Southwest Virginia Museum Historical State Park - Big Stone Gap, VA

Jessie Reasor Zander Collection, circa 20th century

The Collection is composed of photographs and documents chronicling the African American experience in Wise County, Virginia, from the early 20th century through 2010. Zander was born in the tiny coal mining community of Inman, Virginia, and went on to become the first African American to graduate from Berea College, in 1954. She has since gone on to become a prominent teacher, poet, and community leader. The collection, accumulated over decades by Zander, includes photographs  and memorabilia from schools and churches that tell the story of an Appalachian African American community literally from birth until death.

The Valentine Museum - Richmond, VA

Afternoon Dress Designed & Created by Black Dressmaker Fannie Criss Payne, circa 1905

This formal afternoon dress was made in about 1905 by Richmond, Virginia’s premier dressmaker of the early 20th century, a Black woman named Fannie Criss Payne. It is one of only a handful of examples of the Payne’s work in existence today. 

The free-born child of a formerly enslaved farmer in Cumberland county, Fannie Criss Payne achieved remarkable success as a dressmaker in Richmond. At a moment when white patronage of Black-owned businesses was almost unheard of, her client list comprised members of the city’s most prominent white families. Fannie Criss Payne created custom-fit dresses using the latest patterns and most luxurious materials which she purchased during seasonal trips to America’s burgeoning fashion center in New York. In January 1904, the Black-run magazine The Voice of the Negro, profiled Payne, noting: "The finest dressmaker in Richmond, regardless of color, is Mrs. Fannie Criss Payne. Her list of patrons is made up of the best white families in Richmond. So great is their confidence in her ability and taste that many leave to her the selection of their entire outfits. In the last six months she has made the trousseaus for the most popular brides." As the century progressed, Richmond’s white elite (and Payne's clients) promoted legislative barriers to the burgeoning progress of the city’s Black business, and Payne joined the migration of southern Blacks to New York’s Upper West Side in about 1911.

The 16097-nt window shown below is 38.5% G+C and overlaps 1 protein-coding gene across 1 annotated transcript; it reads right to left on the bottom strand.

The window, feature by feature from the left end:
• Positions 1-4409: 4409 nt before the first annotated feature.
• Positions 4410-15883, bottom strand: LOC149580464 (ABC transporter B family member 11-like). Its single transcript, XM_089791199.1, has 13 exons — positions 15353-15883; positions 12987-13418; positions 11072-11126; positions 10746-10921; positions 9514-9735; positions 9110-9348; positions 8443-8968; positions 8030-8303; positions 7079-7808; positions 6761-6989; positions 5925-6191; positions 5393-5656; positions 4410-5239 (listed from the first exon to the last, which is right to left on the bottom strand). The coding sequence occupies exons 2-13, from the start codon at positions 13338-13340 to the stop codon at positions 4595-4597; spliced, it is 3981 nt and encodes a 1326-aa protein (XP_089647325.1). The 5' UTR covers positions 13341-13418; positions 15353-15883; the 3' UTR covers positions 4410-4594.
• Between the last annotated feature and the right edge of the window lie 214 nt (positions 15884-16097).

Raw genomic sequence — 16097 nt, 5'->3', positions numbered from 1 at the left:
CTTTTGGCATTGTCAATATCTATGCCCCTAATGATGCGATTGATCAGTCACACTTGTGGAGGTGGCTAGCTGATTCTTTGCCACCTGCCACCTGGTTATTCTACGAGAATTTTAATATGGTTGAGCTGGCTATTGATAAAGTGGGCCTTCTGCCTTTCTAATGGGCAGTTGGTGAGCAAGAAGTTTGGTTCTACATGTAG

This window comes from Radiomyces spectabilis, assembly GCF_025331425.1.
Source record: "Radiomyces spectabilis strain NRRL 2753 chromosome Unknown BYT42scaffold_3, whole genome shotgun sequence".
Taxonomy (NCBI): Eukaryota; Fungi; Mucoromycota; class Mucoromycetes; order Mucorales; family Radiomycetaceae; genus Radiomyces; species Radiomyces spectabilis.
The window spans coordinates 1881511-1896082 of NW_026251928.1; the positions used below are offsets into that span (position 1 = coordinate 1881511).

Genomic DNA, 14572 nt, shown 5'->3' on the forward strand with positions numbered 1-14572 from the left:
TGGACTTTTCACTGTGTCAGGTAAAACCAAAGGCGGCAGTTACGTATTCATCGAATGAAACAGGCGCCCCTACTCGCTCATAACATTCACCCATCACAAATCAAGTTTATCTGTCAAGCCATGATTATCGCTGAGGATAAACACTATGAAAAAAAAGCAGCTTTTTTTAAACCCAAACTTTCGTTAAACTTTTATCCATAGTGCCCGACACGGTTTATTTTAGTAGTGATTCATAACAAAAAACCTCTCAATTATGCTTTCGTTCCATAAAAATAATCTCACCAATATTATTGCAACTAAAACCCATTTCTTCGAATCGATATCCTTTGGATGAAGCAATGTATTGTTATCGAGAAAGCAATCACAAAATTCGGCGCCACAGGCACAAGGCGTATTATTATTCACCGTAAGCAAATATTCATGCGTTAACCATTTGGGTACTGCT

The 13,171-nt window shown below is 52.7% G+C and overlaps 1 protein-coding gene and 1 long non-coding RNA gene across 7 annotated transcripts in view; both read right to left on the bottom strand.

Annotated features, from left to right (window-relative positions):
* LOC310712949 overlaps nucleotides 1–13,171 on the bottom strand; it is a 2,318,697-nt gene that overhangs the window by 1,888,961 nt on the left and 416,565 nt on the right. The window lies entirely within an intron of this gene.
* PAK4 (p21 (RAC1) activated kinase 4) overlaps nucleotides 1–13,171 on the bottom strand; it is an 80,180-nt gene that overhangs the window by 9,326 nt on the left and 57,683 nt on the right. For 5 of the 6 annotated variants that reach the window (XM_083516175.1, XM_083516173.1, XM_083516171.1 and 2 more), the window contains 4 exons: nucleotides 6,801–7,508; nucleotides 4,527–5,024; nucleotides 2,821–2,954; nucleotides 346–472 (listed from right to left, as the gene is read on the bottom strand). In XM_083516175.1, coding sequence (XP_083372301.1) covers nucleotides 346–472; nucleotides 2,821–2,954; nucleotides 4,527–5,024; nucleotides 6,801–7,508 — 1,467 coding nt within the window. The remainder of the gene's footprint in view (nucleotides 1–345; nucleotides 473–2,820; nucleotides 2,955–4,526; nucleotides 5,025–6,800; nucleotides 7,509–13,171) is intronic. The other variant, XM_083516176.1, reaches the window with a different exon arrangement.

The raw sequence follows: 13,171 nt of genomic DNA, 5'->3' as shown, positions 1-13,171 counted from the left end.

This formal afternoon dress was likely made by Payne for Nannie Moore Ellyson Crump (1871–1958). Crump’s father, James Taylor Ellyson (1847–1919) served in the Senate of Virginia (1885–1888), as mayor of Richmond (1888–1894), and as the state’s lieutenant governor (1906–1918). Her mother, Lora Effie Hotchkiss Ellyson (1848–1935), served as vice president of the Association for the Preservation of Virginia Antiquities from 1896 and as president from 1911.

Virginia’s Top 10 Endangered Artifacts Honorees for 2019

Download the list of honorees

Virginia's Top 10 Endangered Artifacts 2017

2017 marked the first time that VAM has been able to provide direct financial support to its members for conservation efforts, which was made possible through a generous gift of the Blandford-Rees Foundation in recognition of the association's 50th Anniversary. Following a week-long online voting competition that generated over 19,000 votes from the public, and the selection of an independent, professional panel of conservators and preservationists, VAM awarded $18,500 in conservation grants to ten historic and cultural organizations from across the Commonwealth to help in the care of Virginia's historic and cultural treasures.

  • Birthplace of Country Music (Bristol, VA) $5,000. Receiving nearly 6,000 public votes in the program's online voting competition, Birthplace of Country Music will receive the top award for conservation of its WCYB-Bristol Farm & Fun Time Audio Disc Rare Radio Performance by Ralph Stanley and the Clinch Mountain Boys (date: circa early 1950s).

  • Alexandria Archaeology-Office of Historic Alexandria (Alexandria, VA) $4,000. Following close in the voting competition with over 5,500 votes, Alexandria Archaeology will receive funds toward the ongoing conservation efforts of their impressive 18th Century Merchant Ship (dated: circa 1750s-1800).

  • African American Historical Society of Portsmouth (Portsmouth, VA) $3,000. Receiving special recognition from the independent Selection Committee, the African American Historical Society of Portsmouth will be awarded $3,000 to conserve its Segregated Era "Colored" Sink that exemplifies an era of separate but equal life in the South under "Jim Crow" laws.